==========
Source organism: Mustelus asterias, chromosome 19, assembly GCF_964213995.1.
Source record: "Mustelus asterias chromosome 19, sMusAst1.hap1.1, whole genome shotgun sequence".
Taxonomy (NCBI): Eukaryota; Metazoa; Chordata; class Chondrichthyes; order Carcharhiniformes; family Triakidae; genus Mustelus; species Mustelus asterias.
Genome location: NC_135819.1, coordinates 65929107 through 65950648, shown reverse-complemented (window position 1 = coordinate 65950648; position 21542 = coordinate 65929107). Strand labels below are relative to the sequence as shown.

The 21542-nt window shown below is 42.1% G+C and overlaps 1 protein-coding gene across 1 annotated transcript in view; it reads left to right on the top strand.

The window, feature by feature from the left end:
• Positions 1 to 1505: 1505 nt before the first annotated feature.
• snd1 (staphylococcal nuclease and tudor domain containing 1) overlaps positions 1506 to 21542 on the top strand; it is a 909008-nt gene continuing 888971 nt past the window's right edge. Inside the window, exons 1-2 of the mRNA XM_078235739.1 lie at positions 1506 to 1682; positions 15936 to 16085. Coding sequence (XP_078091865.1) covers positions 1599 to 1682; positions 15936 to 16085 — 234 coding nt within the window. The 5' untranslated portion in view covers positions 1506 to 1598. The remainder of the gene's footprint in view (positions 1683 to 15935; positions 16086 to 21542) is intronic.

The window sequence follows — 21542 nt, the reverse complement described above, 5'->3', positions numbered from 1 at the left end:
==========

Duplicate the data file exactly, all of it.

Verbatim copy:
Source organism: Mustelus asterias, chromosome 19, assembly GCF_964213995.1.
Source record: "Mustelus asterias chromosome 19, sMusAst1.hap1.1, whole genome shotgun sequence".
Taxonomy (NCBI): Eukaryota; Metazoa; Chordata; class Chondrichthyes; order Carcharhiniformes; family Triakidae; genus Mustelus; species Mustelus asterias.
Genome location: NC_135819.1, coordinates 65929107 through 65950648, shown reverse-complemented (window position 1 = coordinate 65950648; position 21542 = coordinate 65929107). Strand labels below are relative to the sequence as shown.

The 21542-nt window shown below is 42.1% G+C and overlaps 1 protein-coding gene across 1 annotated transcript in view; it reads left to right on the top strand.

The window, feature by feature from the left end:
• Positions 1 to 1505: 1505 nt before the first annotated feature.
• snd1 (staphylococcal nuclease and tudor domain containing 1) overlaps positions 1506 to 21542 on the top strand; it is a 909008-nt gene continuing 888971 nt past the window's right edge. Inside the window, exons 1-2 of the mRNA XM_078235739.1 lie at positions 1506 to 1682; positions 15936 to 16085. Coding sequence (XP_078091865.1) covers positions 1599 to 1682; positions 15936 to 16085 — 234 coding nt within the window. The 5' untranslated portion in view covers positions 1506 to 1598. The remainder of the gene's footprint in view (positions 1683 to 15935; positions 16086 to 21542) is intronic.

The window sequence follows — 21542 nt, the reverse complement described above, 5'->3', positions numbered from 1 at the left end: